This article examines the use of the colour wheel theory in relation to web design. It explores the basic six colour schemes that are possible as well as touching on the history and origin of the theory, its advantages and disadvantages.
The colour wheel theory is used for analyzing hues in design, a very important factor to consider is that it generally only targets hues and does not incorporate saturation or brightness levels. While this seems quite severe you must remember there are almost infinite amounts of shades and a more limited amount of colours that can be analyzed.
Its origins lie with Sir Isaac Newton and his experiment to split light into various colours. His original colour wheel features red, orange, yellow, green, cyan and blue and was joined at the ends by Newton to display the natural hue progression. Over a century later Johann Wolfgang Goethe studied the psychological effects of colours and modified the colour wheel to split the colours into two sides, the plus and minus colours. Plus colours were ones that had a positive effect on psychology and generally included the warm colours such as red and orange. The minus colours generally invoked unsettled feelings in participants and tended to lean to the blue and green.
The next major revolution was by a Swiss art theorist named Johann Itten. He modified the wheel to the form we see today based on the primary triad and the twelve basic hues.
In web design it is highly recommended to stick to one of the following colour schemes for your web design. To venture outside them causes colour "clash" and will spoil the overall impression of your page. Do remember however blacks and whites are neutral and (if used correctly) complement any of these schemes well.
The monochromatic colour scheme is exactly what is sounds like, a simple theme that use differences in saturation and light/darkness in a single colour to give a design that's "easy on the eye". It can be very soothing to use and looks good in blue or green. Monochromatic is fantastic for simple web pages such as blogs as it prevents design elements drawing attention away from information.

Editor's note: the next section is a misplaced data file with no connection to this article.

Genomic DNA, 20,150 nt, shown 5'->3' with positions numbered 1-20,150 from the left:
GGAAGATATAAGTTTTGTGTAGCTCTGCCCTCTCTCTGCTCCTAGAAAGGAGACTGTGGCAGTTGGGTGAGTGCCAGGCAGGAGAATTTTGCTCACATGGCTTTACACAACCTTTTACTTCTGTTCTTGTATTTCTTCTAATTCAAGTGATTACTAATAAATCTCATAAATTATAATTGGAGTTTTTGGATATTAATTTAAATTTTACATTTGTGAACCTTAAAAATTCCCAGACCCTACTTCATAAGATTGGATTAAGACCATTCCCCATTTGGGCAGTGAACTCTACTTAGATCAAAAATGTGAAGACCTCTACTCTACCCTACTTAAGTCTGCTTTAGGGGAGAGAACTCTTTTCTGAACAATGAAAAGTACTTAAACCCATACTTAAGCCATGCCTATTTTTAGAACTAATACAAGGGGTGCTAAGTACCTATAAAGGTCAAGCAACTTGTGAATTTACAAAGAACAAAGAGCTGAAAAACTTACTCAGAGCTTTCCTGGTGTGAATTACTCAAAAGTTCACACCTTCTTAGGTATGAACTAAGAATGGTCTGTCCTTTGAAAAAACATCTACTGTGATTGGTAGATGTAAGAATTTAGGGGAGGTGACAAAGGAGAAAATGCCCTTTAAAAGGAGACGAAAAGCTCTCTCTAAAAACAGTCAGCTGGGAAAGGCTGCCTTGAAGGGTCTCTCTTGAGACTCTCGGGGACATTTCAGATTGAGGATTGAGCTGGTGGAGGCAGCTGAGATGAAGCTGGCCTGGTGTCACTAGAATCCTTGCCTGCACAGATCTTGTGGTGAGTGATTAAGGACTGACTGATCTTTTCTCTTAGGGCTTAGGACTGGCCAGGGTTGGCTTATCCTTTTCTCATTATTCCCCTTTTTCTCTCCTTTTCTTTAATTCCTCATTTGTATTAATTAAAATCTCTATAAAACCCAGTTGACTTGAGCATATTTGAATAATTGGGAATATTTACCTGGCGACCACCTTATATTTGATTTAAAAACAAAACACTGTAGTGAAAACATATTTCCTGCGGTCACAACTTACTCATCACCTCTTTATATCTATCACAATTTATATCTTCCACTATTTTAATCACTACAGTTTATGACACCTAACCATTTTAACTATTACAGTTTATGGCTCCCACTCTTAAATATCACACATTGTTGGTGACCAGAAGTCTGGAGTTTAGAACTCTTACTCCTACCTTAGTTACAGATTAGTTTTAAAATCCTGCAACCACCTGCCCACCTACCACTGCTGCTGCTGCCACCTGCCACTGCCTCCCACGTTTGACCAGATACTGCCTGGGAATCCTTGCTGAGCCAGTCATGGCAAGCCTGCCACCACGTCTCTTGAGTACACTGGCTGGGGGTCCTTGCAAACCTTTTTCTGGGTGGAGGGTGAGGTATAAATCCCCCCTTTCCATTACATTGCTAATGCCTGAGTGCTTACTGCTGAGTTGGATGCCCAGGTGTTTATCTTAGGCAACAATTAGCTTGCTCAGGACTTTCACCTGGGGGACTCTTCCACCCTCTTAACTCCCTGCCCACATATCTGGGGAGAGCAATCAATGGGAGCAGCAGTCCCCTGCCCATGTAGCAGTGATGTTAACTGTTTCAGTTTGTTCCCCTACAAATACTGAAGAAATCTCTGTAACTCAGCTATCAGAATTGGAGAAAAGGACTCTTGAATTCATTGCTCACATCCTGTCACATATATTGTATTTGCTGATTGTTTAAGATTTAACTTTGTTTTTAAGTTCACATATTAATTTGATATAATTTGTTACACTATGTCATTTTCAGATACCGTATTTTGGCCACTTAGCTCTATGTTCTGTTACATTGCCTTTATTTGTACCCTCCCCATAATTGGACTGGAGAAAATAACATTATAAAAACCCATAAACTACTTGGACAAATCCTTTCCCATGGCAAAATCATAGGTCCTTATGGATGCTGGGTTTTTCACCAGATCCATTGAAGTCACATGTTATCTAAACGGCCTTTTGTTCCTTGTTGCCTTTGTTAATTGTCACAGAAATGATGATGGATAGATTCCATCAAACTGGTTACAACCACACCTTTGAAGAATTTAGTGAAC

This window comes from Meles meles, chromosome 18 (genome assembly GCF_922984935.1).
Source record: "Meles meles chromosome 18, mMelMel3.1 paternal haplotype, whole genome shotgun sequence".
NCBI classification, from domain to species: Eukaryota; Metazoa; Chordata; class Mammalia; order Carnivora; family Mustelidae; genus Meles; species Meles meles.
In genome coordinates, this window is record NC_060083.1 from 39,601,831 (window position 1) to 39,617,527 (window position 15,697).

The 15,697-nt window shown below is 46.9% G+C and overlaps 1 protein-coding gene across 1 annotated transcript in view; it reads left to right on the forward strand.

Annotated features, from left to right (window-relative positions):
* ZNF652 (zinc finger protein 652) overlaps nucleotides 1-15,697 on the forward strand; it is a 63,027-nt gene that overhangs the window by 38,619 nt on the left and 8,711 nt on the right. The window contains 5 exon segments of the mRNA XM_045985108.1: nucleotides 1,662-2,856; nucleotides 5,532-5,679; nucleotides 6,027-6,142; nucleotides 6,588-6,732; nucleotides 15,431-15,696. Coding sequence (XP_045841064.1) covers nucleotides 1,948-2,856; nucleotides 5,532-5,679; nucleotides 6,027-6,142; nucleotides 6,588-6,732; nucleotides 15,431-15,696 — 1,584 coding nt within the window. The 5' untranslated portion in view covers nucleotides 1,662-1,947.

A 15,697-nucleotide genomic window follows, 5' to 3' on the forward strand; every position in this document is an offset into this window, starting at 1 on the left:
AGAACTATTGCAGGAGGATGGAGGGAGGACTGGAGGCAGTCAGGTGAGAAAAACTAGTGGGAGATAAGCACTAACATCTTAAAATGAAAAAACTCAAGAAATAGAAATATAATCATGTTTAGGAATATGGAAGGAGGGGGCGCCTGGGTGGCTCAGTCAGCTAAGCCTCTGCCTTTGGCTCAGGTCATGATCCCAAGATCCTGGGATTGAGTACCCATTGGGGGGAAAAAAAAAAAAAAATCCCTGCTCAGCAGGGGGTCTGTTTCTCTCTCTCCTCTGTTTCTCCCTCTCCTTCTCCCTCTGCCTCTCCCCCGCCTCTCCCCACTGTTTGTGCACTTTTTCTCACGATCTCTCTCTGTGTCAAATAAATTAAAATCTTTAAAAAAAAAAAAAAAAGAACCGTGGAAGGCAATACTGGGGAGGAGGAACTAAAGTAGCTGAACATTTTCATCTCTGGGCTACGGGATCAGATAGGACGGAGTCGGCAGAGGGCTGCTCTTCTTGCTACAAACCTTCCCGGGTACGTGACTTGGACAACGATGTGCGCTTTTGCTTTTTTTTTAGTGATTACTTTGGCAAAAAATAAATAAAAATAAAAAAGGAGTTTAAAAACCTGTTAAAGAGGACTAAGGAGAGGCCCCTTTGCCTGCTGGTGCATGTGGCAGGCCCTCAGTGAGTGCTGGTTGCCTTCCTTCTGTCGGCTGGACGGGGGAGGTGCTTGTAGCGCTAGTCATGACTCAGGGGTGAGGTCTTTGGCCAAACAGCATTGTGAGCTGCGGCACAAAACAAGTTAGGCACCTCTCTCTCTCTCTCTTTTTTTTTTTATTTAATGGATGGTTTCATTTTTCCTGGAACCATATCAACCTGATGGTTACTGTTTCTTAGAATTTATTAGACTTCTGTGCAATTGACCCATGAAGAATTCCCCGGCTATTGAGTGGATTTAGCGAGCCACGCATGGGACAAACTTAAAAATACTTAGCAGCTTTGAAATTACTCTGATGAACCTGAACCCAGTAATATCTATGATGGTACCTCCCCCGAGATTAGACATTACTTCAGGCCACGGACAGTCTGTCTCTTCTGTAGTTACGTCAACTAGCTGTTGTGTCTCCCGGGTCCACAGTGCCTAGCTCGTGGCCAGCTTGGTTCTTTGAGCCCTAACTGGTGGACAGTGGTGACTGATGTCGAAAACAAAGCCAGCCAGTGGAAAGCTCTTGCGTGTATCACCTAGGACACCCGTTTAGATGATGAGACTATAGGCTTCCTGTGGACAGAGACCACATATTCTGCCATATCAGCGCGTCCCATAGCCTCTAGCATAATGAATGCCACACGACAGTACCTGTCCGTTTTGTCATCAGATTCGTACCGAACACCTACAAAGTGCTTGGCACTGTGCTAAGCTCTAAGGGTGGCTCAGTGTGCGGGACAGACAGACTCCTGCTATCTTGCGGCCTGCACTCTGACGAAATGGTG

Analogous Colour Scheme
This colour scheme centres around one main colour being gently supported by the two colours adjacent to it on the colour wheel. Like monochromatic it is a gentle colour scheme that is best applied to achieve calming effect. Blogs and certain online shops would be best to use this scheme.
Complementary Colour Scheme
The complementary colour scheme is made up of two colours that are opposite each other on the colour wheel. This should always be achieved by picking your main colour then tracing a 180 degree line across the wheel to find its exact opposite. Some complementary sets do not suit web design as they are so high in contrast. While a complementary colour scheme can achieve great effects in highlighting areas for websites such as online shops I do not recommend it is sued heavily as it strains reader's eyes after a while.
Split Complementary Colour Scheme
The split complementary scheme is used a little more often than its standard complementary brother in web design. It uses a combination of three colours which means you can create softer contrasts. It is done by picking one colour on the colour wheel and find the two colours that are adjacent to its complementary.
Triadic Colour Scheme
The triadic colour scheme is my personal favourite for web design. It uses a combination of 3 three colours that are equally spaced around the wheel. Its major advantage is that is strikes a great balance between harmony and contract. It looks especially good on online shops as it give you the ability to define several sections with different colours without creating a offensive contrast.
Tetradic Colour Scheme
The tetradic colour scheme is the most complex and varied stand colour wheel scheme. It is sometimes referred to as the double complementary as http://www.blogger.com/img/gl.link.gifit uses two sets of complementary colours. Although there is no standard for defining which it is a good idea to ensure they are evenly spaced. While this scheme can be successfully applies to make a website look varied and colourful it is especially hard to balance.
I hope this article has been at least a small help to you in your search for additional information about web design and the use of colour. While I have written this article with web design in mind the colour wheel theory can be applied to almost any form of graphic design or art.
Frank Woodford conducts extensive research when writing new articles for friends and businesses partners and aims to produce quality content that address the purpose of the article currently. He is currently helping to write content for Soula .